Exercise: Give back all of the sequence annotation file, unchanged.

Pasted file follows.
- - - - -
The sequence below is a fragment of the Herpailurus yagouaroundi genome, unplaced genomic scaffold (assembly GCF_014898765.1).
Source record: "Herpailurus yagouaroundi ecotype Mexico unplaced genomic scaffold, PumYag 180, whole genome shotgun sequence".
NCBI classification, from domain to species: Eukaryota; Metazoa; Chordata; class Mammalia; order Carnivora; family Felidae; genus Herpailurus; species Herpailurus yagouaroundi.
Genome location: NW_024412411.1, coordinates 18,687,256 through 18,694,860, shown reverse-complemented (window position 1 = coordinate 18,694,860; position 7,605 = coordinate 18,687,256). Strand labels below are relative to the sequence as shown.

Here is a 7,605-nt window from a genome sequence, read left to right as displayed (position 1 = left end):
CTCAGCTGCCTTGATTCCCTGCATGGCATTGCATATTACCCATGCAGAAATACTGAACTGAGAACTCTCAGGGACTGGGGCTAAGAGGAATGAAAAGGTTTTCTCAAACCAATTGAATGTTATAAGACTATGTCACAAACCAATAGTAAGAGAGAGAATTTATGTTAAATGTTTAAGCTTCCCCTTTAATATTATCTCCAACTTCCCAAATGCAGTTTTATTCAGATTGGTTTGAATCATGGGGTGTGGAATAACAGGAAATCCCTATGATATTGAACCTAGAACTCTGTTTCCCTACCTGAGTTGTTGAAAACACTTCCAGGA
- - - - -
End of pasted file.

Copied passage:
The sequence below is a fragment of the Herpailurus yagouaroundi genome, unplaced genomic scaffold (assembly GCF_014898765.1).
Source record: "Herpailurus yagouaroundi ecotype Mexico unplaced genomic scaffold, PumYag 180, whole genome shotgun sequence".
NCBI classification, from domain to species: Eukaryota; Metazoa; Chordata; class Mammalia; order Carnivora; family Felidae; genus Herpailurus; species Herpailurus yagouaroundi.
Genome location: NW_024412411.1, coordinates 18,687,256 through 18,694,860, shown reverse-complemented (window position 1 = coordinate 18,694,860; position 7,605 = coordinate 18,687,256). Strand labels below are relative to the sequence as shown.

Here is a 7,605-nt window from a genome sequence, read left to right as displayed (position 1 = left end):
CTCAGCTGCCTTGATTCCCTGCATGGCATTGCATATTACCCATGCAGAAATACTGAACTGAGAACTCTCAGGGACTGGGGCTAAGAGGAATGAAAAGGTTTTCTCAAACCAATTGAATGTTATAAGACTATGTCACAAACCAATAGTAAGAGAGAGAATTTATGTTAAATGTTTAAGCTTCCCCTTTAATATTATCTCCAACTTCCCAAATGCAGTTTTATTCAGATTGGTTTGAATCATGGGGTGTGGAATAACAGGAAATCCCTATGATATTGAACCTAGAACTCTGTTTCCCTACCTGAGTTGTTGAAAACACTTCCAGGA